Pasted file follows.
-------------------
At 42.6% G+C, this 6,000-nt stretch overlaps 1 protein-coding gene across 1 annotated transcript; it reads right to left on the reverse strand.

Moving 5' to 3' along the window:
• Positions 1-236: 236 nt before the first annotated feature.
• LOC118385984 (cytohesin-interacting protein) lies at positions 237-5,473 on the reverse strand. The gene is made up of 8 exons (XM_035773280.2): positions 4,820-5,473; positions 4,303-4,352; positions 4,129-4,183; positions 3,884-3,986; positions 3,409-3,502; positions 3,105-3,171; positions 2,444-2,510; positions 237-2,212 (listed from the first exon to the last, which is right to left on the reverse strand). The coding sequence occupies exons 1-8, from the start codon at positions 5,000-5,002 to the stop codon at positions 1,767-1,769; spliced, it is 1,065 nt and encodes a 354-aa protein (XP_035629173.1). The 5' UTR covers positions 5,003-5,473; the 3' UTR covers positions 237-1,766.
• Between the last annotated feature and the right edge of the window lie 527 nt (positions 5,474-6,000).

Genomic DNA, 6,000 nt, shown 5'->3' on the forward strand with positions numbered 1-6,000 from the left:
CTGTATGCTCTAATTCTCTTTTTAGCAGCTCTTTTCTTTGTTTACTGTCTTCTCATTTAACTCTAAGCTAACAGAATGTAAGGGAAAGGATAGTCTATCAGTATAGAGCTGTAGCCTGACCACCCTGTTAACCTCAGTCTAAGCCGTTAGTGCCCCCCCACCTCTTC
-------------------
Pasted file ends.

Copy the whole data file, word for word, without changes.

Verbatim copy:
At 42.6% G+C, this 6,000-nt stretch overlaps 1 protein-coding gene across 1 annotated transcript; it reads right to left on the reverse strand.

Moving 5' to 3' along the window:
• Positions 1-236: 236 nt before the first annotated feature.
• LOC118385984 (cytohesin-interacting protein) lies at positions 237-5,473 on the reverse strand. The gene is made up of 8 exons (XM_035773280.2): positions 4,820-5,473; positions 4,303-4,352; positions 4,129-4,183; positions 3,884-3,986; positions 3,409-3,502; positions 3,105-3,171; positions 2,444-2,510; positions 237-2,212 (listed from the first exon to the last, which is right to left on the reverse strand). The coding sequence occupies exons 1-8, from the start codon at positions 5,000-5,002 to the stop codon at positions 1,767-1,769; spliced, it is 1,065 nt and encodes a 354-aa protein (XP_035629173.1). The 5' UTR covers positions 5,003-5,473; the 3' UTR covers positions 237-1,766.
• Between the last annotated feature and the right edge of the window lie 527 nt (positions 5,474-6,000).

Genomic DNA, 6,000 nt, shown 5'->3' on the forward strand with positions numbered 1-6,000 from the left:
CTGTATGCTCTAATTCTCTTTTTAGCAGCTCTTTTCTTTGTTTACTGTCTTCTCATTTAACTCTAAGCTAACAGAATGTAAGGGAAAGGATAGTCTATCAGTATAGAGCTGTAGCCTGACCACCCTGTTAACCTCAGTCTAAGCCGTTAGTGCCCCCCCACCTCTTC